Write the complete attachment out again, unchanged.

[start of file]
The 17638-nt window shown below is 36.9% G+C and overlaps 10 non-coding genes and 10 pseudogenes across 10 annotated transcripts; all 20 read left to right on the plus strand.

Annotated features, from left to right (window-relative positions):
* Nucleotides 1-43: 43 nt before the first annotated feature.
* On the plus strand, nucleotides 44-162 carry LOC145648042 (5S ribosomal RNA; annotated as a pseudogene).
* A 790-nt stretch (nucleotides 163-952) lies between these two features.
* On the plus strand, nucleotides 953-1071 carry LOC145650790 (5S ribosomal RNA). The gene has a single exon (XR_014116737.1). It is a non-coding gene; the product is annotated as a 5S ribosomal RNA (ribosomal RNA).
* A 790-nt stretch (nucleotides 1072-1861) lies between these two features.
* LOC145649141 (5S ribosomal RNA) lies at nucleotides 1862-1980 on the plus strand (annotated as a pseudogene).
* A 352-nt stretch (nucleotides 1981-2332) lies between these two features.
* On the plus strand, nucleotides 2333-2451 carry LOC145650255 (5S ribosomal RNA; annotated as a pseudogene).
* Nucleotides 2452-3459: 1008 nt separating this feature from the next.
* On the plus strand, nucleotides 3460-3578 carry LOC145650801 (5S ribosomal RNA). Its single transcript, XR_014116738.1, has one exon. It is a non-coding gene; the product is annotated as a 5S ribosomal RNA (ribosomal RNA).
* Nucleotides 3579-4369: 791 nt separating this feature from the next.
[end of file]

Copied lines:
The 17638-nt window shown below is 36.9% G+C and overlaps 10 non-coding genes and 10 pseudogenes across 10 annotated transcripts; all 20 read left to right on the plus strand.

Annotated features, from left to right (window-relative positions):
* Nucleotides 1-43: 43 nt before the first annotated feature.
* On the plus strand, nucleotides 44-162 carry LOC145648042 (5S ribosomal RNA; annotated as a pseudogene).
* A 790-nt stretch (nucleotides 163-952) lies between these two features.
* On the plus strand, nucleotides 953-1071 carry LOC145650790 (5S ribosomal RNA). The gene has a single exon (XR_014116737.1). It is a non-coding gene; the product is annotated as a 5S ribosomal RNA (ribosomal RNA).
* A 790-nt stretch (nucleotides 1072-1861) lies between these two features.
* LOC145649141 (5S ribosomal RNA) lies at nucleotides 1862-1980 on the plus strand (annotated as a pseudogene).
* A 352-nt stretch (nucleotides 1981-2332) lies between these two features.
* On the plus strand, nucleotides 2333-2451 carry LOC145650255 (5S ribosomal RNA; annotated as a pseudogene).
* Nucleotides 2452-3459: 1008 nt separating this feature from the next.
* On the plus strand, nucleotides 3460-3578 carry LOC145650801 (5S ribosomal RNA). Its single transcript, XR_014116738.1, has one exon. It is a non-coding gene; the product is annotated as a 5S ribosomal RNA (ribosomal RNA).
* Nucleotides 3579-4369: 791 nt separating this feature from the next.